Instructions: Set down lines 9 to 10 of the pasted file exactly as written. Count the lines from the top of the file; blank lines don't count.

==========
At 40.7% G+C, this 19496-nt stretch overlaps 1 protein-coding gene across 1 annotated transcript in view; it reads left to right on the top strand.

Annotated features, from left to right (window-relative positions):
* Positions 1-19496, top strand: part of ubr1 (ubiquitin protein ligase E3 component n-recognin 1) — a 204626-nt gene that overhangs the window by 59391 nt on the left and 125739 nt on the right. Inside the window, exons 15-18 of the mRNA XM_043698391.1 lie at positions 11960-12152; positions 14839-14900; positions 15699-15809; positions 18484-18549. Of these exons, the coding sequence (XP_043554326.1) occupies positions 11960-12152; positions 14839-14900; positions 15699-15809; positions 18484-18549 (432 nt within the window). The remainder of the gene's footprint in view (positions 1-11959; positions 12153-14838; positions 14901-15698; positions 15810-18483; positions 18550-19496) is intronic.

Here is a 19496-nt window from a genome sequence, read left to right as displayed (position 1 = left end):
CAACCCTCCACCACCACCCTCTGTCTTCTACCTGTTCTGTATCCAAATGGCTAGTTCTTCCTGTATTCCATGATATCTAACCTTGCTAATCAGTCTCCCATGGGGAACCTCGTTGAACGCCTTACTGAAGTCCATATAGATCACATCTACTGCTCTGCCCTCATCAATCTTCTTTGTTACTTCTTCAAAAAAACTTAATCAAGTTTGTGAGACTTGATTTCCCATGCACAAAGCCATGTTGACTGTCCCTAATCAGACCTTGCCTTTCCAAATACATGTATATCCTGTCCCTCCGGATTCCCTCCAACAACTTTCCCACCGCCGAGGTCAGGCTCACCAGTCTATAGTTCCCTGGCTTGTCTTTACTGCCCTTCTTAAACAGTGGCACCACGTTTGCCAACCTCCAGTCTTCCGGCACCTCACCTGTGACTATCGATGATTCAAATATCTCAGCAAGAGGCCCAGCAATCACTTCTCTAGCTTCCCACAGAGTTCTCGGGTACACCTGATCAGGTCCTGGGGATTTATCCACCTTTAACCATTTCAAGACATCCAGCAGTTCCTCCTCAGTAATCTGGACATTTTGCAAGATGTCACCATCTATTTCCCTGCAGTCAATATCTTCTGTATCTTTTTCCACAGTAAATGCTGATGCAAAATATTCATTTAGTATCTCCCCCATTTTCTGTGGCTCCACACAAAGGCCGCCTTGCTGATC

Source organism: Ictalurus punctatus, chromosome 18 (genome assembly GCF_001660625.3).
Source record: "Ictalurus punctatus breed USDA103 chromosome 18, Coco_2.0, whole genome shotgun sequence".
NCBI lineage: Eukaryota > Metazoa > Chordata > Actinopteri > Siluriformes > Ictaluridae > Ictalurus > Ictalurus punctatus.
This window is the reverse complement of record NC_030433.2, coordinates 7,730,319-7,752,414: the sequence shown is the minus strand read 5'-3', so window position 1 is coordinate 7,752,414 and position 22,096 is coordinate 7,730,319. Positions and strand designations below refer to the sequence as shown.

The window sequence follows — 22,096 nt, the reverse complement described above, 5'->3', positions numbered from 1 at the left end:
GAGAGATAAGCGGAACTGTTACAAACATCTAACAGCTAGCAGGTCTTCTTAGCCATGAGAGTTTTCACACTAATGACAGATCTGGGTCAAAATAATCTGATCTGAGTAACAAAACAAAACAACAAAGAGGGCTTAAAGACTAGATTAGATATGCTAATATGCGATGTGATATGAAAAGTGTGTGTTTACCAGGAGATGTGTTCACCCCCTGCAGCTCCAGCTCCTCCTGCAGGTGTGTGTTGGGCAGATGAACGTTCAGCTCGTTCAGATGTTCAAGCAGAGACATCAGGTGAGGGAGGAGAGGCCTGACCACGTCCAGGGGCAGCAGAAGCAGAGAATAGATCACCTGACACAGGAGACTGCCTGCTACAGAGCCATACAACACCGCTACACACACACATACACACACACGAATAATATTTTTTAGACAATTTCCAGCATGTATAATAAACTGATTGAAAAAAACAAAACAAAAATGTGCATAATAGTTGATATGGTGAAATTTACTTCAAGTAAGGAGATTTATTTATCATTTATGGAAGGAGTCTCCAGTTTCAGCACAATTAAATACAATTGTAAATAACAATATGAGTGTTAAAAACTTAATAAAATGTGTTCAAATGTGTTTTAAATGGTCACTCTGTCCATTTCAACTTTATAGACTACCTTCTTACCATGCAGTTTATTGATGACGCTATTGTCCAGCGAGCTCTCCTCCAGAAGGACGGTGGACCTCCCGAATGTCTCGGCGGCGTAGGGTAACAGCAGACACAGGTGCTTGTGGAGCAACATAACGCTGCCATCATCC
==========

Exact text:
This window is the reverse complement of record NC_030433.2, coordinates 7,730,319-7,752,414: the sequence shown is the minus strand read 5'-3', so window position 1 is coordinate 7,752,414 and position 22,096 is coordinate 7,730,319. Positions and strand designations below refer to the sequence as shown.

The window sequence follows — 22,096 nt, the reverse complement described above, 5'->3', positions numbered from 1 at the left end: